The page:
Back pain is never pleasant. However, when you know the root of the problem (such as hunching over your desk at work, poor posture, or inadequate form while working out), you can look for ways to be mindful in attempts to reduce it.
On the other hand, sometimes you can feel pain from simply walking or standing for long periods of time. You may think you’re doing everything right, yet the discomfort is still there, as a daily reminder that something is not right.
If your work duties or other responsibilities require you to walk or stand for extended time frames, what can you do to keep the pain at bay?
Lower back hurts when walking or standing
Your lower back provides support and stability to your body when you’re in an upright position. Each vertebra is separated by a jelly-filled disc that serves as a cushion. These discs can become inflamed when standing for long periods of time. They can also experience wear and tear with age. Standing or walking for extended periods of time may aggravate this inflammation, resulting in pain.
Stress. Standing or walking for long periods of time places stress on your lower back. In addition to the actual pressure on lumbar vertebrae, if you’re standing at a high-demand job, your back muscles may tense as well, increasing the pain.
Being overweight. Every pound of excess weight places an additional four pounds of stress on your joints. This includes what’s called the facet joints, which are located between vertebrae. These are the joints that allow your back to be flexible when you have to bend down or twist around.
Poor posture. Having poor posture for a day or two won’t really cause damage to your back. But do it over the span of several years, and it will affect the anatomy of your spine: Discs, joints, muscles, ligaments, blood vessels, and nerves on your back will all experience additional stress.
Sedentary lifestyle. Inactivity leads to what’s called Disuse Syndrome. If you are used to having a sedentary lifestyle, you could inadvertently be causing the deterioration of your musculoskeletal system. As a result, you’ll experience a long list of health ailments, including chronic lower back pain.
You need to replace your mattress. Not all mattresses are created equal. If you bought yours because it was on sale on Memorial Day, without regard for what your body actually needs, or if you purchased it over ten years ago, it may be time to revisit that decision and look for one that takes into account your body type, weight, preferred sleeping position, or any back condition that may require additional spinal support.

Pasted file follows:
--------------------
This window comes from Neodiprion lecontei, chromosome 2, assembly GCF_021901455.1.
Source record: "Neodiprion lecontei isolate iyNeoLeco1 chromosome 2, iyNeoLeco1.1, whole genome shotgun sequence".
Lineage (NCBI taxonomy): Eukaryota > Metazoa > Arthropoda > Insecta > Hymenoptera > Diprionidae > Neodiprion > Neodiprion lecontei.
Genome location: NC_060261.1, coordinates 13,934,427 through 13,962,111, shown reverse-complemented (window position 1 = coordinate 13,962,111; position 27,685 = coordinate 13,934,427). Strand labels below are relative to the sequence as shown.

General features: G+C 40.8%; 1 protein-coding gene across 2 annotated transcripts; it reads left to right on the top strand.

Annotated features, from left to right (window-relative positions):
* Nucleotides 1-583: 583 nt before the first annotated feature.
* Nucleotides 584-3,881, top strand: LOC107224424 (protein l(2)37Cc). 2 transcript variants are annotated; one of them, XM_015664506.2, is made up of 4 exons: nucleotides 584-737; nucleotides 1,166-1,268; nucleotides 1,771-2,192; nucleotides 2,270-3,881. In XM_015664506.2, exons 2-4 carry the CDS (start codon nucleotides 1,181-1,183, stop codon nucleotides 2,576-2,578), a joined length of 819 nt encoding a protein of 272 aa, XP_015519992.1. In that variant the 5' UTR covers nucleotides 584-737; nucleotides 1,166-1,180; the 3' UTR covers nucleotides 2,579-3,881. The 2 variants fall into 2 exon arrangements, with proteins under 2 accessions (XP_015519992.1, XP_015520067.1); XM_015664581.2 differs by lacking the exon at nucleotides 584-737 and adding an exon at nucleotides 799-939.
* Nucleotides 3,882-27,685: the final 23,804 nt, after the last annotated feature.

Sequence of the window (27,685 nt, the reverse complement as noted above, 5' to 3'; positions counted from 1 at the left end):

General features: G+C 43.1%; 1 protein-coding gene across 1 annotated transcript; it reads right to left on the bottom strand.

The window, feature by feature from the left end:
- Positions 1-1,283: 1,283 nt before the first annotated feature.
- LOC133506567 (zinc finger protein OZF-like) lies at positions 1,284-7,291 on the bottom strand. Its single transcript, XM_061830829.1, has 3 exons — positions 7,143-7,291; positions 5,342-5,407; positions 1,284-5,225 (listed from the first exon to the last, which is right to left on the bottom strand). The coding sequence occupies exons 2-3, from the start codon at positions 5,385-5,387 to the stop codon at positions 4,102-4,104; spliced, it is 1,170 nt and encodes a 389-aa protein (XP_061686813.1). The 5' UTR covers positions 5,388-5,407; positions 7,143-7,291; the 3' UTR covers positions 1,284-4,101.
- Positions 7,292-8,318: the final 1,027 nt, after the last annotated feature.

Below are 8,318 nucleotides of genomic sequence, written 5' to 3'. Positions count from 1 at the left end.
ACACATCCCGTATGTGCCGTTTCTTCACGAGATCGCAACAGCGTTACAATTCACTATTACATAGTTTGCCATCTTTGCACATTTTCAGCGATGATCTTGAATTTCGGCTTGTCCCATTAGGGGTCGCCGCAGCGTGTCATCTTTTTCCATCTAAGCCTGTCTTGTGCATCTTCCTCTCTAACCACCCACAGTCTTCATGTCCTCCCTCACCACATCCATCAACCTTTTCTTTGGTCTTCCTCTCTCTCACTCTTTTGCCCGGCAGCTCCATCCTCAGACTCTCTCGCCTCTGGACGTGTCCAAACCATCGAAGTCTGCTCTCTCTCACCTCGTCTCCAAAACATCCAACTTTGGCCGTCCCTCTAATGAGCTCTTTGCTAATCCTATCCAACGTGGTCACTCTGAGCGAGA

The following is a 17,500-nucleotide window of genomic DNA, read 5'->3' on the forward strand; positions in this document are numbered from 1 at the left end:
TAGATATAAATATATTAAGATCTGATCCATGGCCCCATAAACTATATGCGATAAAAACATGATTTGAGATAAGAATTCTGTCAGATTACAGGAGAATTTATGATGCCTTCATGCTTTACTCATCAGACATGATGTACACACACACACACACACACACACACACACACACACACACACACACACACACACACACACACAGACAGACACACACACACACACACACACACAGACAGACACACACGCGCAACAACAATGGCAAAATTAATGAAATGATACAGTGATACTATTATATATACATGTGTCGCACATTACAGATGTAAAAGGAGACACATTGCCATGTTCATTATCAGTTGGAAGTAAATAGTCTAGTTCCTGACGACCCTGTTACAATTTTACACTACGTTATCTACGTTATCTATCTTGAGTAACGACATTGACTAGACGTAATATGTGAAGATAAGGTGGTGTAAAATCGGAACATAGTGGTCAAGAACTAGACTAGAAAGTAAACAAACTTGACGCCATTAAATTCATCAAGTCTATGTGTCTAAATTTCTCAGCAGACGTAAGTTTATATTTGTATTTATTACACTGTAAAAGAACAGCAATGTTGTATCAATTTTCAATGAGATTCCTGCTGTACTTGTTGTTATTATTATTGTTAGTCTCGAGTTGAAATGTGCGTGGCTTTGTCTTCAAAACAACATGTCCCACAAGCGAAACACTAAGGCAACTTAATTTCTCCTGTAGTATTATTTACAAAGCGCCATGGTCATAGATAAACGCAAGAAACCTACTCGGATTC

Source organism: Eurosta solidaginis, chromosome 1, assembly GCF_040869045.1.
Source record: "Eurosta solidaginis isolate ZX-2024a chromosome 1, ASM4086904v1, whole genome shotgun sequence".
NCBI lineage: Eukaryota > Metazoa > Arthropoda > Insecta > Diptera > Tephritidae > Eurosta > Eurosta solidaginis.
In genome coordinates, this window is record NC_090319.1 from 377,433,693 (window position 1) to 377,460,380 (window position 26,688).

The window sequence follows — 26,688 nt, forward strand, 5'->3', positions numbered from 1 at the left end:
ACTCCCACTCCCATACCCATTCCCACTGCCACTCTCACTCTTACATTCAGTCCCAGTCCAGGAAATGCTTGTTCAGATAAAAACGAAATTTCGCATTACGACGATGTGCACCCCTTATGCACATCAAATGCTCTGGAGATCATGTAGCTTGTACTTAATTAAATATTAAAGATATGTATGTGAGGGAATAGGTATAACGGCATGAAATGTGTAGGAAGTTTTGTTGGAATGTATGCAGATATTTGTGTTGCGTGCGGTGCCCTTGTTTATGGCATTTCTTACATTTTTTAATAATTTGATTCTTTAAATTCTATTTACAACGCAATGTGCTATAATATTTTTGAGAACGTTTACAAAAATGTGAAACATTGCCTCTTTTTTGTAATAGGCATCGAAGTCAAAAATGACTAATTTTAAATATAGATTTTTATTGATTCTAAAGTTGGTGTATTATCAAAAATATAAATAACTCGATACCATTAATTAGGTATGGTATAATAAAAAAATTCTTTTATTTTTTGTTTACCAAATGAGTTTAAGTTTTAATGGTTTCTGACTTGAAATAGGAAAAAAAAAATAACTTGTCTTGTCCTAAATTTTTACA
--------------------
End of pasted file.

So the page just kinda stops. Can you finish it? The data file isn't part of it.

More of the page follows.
Treatment may vary depending on the cause of the pain. Your medical provider may suggest specific physical therapy exercises. He or she can teach you how to do each movement as well as provide you with a printout with instructions that you can do at home. Less conservative treatment options include muscle relaxants, topical creams, or cortisone injections.
Your doctor may also analyze your gait (your form when you walk), to determine whether you have any posture issues that need to be corrected, or whether wearing shoes with additional support may help reduce stress on your spine.
In addition to the physical therapy exercises recommended by your doctor, apply heat therapy, 15 minutes at a time. This will stimulate muscle relaxation and blood flow.
There are several things you can do to prevent (or at least lower the likelihood of experiencing) lower back pain.
Adjust your workstation. Ergonomics are crucial in every single work industry. If your job requires you to stand at your workstation, request a height-adjustable workstation, along with a rubber mat to stand on. Do your part as well by opting to wear well-cushioned shoes.
Avoid wearing high heels. They may look nice; however, high heels cause your feet (and thus, the rest of your body) to stand in an unnatural position. In fact, these type of shoes alter the curves of your spine, causing uneven wear and tear on the discs between the vertebrae, as well as the ligaments that attach muscles to your spine.
Wear orthotics. Orthotics are shoe inserts designed to provide support, proper alignment, and stability to your feet. They are particularly helpful if you suffer from overpronation, plantar fasciitis, or bunions.
Exercise and stretch. Always ask your doctor for specific exercise and stretch recommendations, since problems with your back may prevent you from doing certain types of exercises. For general guidelines of where to start, click here.
Mind your posture. While it’s easy to become distracted with daily responsibilities, take some time to determine whether you’re standing up straight. Avoid drooping your shoulders while either standing or walking. Stand as tall as you can with your chest forward and your shoulders back, and land your body weight on your heels when walking.
Lose weight. As previously mentioned, excess weight is felt four-fold by the joints in your body. In addition, your lower back muscles need to work harder to do simple tasks, such as turning around. This not only leads to lower back pain, but to knee and ankle pain as well, greatly affecting your quality of life and ability to keep up with friends and family.
If You’re Experiencing Back Pain, Let Us Help You.
At Spine Works Institute, we take pride in helping patients through safe and natural therapies. We have an entire team of physical therapists, chiropractors, massage therapists, and other healthcare professionals who are ready to assist you.
Call us at (817) 616-0700 to schedule an appointment, or learn more about our practice here.